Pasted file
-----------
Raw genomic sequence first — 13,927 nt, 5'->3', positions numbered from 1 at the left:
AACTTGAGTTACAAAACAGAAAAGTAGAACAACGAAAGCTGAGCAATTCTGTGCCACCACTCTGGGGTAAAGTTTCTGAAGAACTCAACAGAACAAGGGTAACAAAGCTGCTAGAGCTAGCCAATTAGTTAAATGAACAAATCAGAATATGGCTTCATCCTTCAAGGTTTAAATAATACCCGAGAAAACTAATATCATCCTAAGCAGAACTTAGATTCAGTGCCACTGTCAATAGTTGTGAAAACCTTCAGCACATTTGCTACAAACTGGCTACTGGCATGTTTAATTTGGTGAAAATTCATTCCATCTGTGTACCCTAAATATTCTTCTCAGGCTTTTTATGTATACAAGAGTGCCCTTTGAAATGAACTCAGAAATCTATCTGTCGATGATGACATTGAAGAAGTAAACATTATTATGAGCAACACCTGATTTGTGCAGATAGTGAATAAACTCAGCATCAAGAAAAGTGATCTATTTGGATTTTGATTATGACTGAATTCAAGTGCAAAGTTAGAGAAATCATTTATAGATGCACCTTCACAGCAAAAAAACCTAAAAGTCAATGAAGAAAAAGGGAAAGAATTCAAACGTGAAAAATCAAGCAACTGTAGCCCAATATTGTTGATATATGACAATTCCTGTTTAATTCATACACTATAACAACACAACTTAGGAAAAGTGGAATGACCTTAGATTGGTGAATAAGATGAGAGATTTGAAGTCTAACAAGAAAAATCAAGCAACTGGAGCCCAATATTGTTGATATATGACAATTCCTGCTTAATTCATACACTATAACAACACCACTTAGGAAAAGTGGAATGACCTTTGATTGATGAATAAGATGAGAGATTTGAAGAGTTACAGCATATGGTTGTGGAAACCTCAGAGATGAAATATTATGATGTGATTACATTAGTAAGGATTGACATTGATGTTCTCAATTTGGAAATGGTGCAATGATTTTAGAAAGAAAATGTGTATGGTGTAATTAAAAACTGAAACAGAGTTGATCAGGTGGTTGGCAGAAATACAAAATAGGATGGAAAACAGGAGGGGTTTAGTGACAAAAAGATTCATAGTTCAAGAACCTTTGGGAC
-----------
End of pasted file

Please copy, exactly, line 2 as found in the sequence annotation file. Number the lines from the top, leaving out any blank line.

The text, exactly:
AACTTGAGTTACAAAACAGAAAAGTAGAACAACGAAAGCTGAGCAATTCTGTGCCACCACTCTGGGGTAAAGTTTCTGAAGAACTCAACAGAACAAGGGTAACAAAGCTGCTAGAGCTAGCCAATTAGTTAAATGAACAAATCAGAATATGGCTTCATCCTTCAAGGTTTAAATAATACCCGAGAAAACTAATATCATCCTAAGCAGAACTTAGATTCAGTGCCACTGTCAATAGTTGTGAAAACCTTCAGCACATTTGCTACAAACTGGCTACTGGCATGTTTAATTTGGTGAAAATTCATTCCATCTGTGTACCCTAAATATTCTTCTCAGGCTTTTTATGTATACAAGAGTGCCCTTTGAAATGAACTCAGAAATCTATCTGTCGATGATGACATTGAAGAAGTAAACATTATTATGAGCAACACCTGATTTGTGCAGATAGTGAATAAACTCAGCATCAAGAAAAGTGATCTATTTGGATTTTGATTATGACTGAATTCAAGTGCAAAGTTAGAGAAATCATTTATAGATGCACCTTCACAGCAAAAAAACCTAAAAGTCAATGAAGAAAAAGGGAAAGAATTCAAACGTGAAAAATCAAGCAACTGTAGCCCAATATTGTTGATATATGACAATTCCTGTTTAATTCATACACTATAACAACACAACTTAGGAAAAGTGGAATGACCTTAGATTGGTGAATAAGATGAGAGATTTGAAGTCTAACAAGAAAAATCAAGCAACTGGAGCCCAATATTGTTGATATATGACAATTCCTGCTTAATTCATACACTATAACAACACCACTTAGGAAAAGTGGAATGACCTTTGATTGATGAATAAGATGAGAGATTTGAAGAGTTACAGCATATGGTTGTGGAAACCTCAGAGATGAAATATTATGATGTGATTACATTAGTAAGGATTGACATTGATGTTCTCAATTTGGAAATGGTGCAATGATTTTAGAAAGAAAATGTGTATGGTGTAATTAAAAACTGAAACAGAGTTGATCAGGTGGTTGGCAGAAATACAAAATAGGATGGAAAACAGGAGGGGTTTAGTGACAAAAAGATTCATAGTTCAAGAACCTTTGGGAC